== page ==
How About a Date?


It’s no secret that a date in your past can mean a new family in your future.  In the south of France it’s a double date, involving  our geographical proximity to North Africa and France’s colonial past.  Because we’re just a quick kiss across the Mediterranean from Tunisia and Algeria I can buy fresh dates still on the branch, more delicious than any I’ve ever tasted, and I find harissa, and ras el hanout in just about any shop.  We hear Arabic on the streets, see women in traditional dress, and couscous is on the menu more often than coq au vin

It’s not exactly what I expected before coming here.  On the one hand, I’m fascinated by the diversity, and take full advantage of the culinary implications of having Tunisian, Moroccan, and Algerian food and ingredients tossed into the melting pot.  But as an American, even one who’d been here several times before, my idea of France was really all about Paris.  Parisian chic, a Parisian accent, and its big city sophistication were spread throughout France, in my imagination.  And then there was Provence, full of lavender and sunshine.  The rest was hazy.

Here in the non-imaginary south, outside the idyll of A Year in Provence, my world is expanding.  A couple of days ago we went to an old small town, where people have been living since the Neolithic.  It’s deep in la France profonde, an out of the way spot you can get to on one lane roads without ever meeting another car.  We arrived at lunch time on Monday, only to find that almost every place to eat was closed.  The two choices that were available: a brasserie featuring couscous and a Moroccan soup as the plat du jour, and the kebab place.  Since we love kebab


it was an easy choice for us.  But still, it made me wonder.  Was there even any “French” food to be had in this town?  Or are couscous and kebab really French food too?  It’s a familiar question to an American, since we’re always struggling with the question of what is “real American food.”  Our immigrant past guarantees a richly diverse menu, and I’m coming to see that the same forces are at work here in this corner of France.  There’s culture clash, as there’s bound to be, but it all comes together on the plate.

Although it has to be admitted that the influence of Paris extends all the way down to even the remotest of towns, and outside the realm of food.  Because even here, in a little kebab spot in a town you can barely find on the map, filled with raucous laughter and enticing, spicy fragrances, it’s quite possible to see a guy


dark eyed and olive-skinned, dressed like a rapper from his studded pants to his stocking cap, carrying a purse.  It’s so French.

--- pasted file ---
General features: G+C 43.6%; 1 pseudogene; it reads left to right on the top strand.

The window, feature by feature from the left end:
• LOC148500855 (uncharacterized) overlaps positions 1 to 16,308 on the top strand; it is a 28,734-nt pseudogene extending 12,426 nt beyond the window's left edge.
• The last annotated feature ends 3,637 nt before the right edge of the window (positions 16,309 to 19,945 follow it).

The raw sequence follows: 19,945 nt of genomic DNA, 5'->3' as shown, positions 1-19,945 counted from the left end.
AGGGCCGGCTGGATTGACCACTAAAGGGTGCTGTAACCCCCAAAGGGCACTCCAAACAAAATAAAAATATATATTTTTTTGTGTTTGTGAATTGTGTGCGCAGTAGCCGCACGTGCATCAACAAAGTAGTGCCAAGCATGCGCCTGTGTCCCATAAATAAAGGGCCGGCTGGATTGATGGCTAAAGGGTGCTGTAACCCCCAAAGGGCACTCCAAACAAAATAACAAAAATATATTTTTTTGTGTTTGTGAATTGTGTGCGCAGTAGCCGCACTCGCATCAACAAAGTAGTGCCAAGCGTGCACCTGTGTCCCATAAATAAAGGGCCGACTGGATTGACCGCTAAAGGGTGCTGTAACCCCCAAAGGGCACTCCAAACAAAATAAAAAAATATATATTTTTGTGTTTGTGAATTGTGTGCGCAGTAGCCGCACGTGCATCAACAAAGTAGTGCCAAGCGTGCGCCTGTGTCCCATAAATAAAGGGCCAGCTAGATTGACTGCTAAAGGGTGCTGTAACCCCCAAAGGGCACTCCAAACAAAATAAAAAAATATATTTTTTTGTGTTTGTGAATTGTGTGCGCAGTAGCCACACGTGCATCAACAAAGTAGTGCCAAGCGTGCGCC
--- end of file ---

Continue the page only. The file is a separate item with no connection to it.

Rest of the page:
Explore posts in the same categories: At Home In France


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6 Comments on “How About a Date?”

  1. Mark Says:

    It’s funny how your kebab joints look exactly like our kebab joints, except that there are bottles of wine above the cooler in your kebab joints (is this really the best spot for them though). Wine is not a common accompaniment to the kebab here in the Low Countries.

  2. Mark Says:

    And did you come to any conclusions about whether or not couscous and kebab are really French food, or was that rhetorical?

  3. Abra Says:

    Well, it was partly rhetorical, but I think couscous has in fact become French. Kebab, like pizza, might be more of a “universal” food. I’ll have to ask some French friends what they think.

  4. Dave Colby Says:

    Very interesting. (by the way, I’ve enjoyed reading your posts each morning).
    This brings back memories of cheap Paris meals and the French absorption of Thai and Vietnamese culture. The foods of SE Asia in Paris seem more fashioned after that of Colonial France; not so similar to what you or I might get in Seattle today from the cooks that came here of the ’70s and ’80s.
    As you know, it’s entirely possible for a Thai chef from Lyon to bake a tray of French pastries, then turn around and cook up a pretty good interpertation of Thai food with a French flare.
    Perhaps that same homogenization is taking place with North African food in France.

    Regardless, write on about all such delicious things,


  5. Nancy Says:

    What was the sauce on the kebabs, Abra?

  6. Abra Says:

    The sauce that we had bore the wonderful name of “sauce samuraït” or samurai sauce. It was made with the usual “sauce blanche” that goes on kebab, which is yogurt-based and has a bit of garlic and possibly a little parsley or mint, and that was mixed with harissa and some chopped red pepper. It was excellent.

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